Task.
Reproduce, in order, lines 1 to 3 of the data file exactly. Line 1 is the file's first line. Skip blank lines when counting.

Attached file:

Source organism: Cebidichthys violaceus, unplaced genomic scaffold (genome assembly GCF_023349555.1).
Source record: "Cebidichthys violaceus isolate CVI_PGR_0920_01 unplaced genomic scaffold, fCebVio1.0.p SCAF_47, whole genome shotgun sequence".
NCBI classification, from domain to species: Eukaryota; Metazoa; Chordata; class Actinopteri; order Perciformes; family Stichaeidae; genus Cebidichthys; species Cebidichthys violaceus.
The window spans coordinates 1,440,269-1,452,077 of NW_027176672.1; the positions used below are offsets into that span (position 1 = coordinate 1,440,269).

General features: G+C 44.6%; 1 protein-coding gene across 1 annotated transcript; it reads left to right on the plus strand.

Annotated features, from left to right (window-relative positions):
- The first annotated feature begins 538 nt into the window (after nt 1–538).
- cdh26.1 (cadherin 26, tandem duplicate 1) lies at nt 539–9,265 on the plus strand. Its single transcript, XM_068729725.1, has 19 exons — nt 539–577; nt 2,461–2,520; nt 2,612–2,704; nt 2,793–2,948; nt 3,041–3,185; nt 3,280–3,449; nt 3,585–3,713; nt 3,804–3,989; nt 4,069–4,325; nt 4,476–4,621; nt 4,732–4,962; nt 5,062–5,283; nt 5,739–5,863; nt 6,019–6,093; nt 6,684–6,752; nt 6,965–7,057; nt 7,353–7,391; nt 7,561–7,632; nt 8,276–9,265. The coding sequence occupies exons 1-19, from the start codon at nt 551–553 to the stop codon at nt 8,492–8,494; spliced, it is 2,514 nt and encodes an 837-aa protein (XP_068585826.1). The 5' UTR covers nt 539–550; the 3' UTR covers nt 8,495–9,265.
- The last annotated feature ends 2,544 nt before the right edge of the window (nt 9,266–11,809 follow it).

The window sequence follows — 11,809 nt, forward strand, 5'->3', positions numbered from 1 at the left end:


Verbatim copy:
Source organism: Cebidichthys violaceus, unplaced genomic scaffold (genome assembly GCF_023349555.1).
Source record: "Cebidichthys violaceus isolate CVI_PGR_0920_01 unplaced genomic scaffold, fCebVio1.0.p SCAF_47, whole genome shotgun sequence".
NCBI classification, from domain to species: Eukaryota; Metazoa; Chordata; class Actinopteri; order Perciformes; family Stichaeidae; genus Cebidichthys; species Cebidichthys violaceus.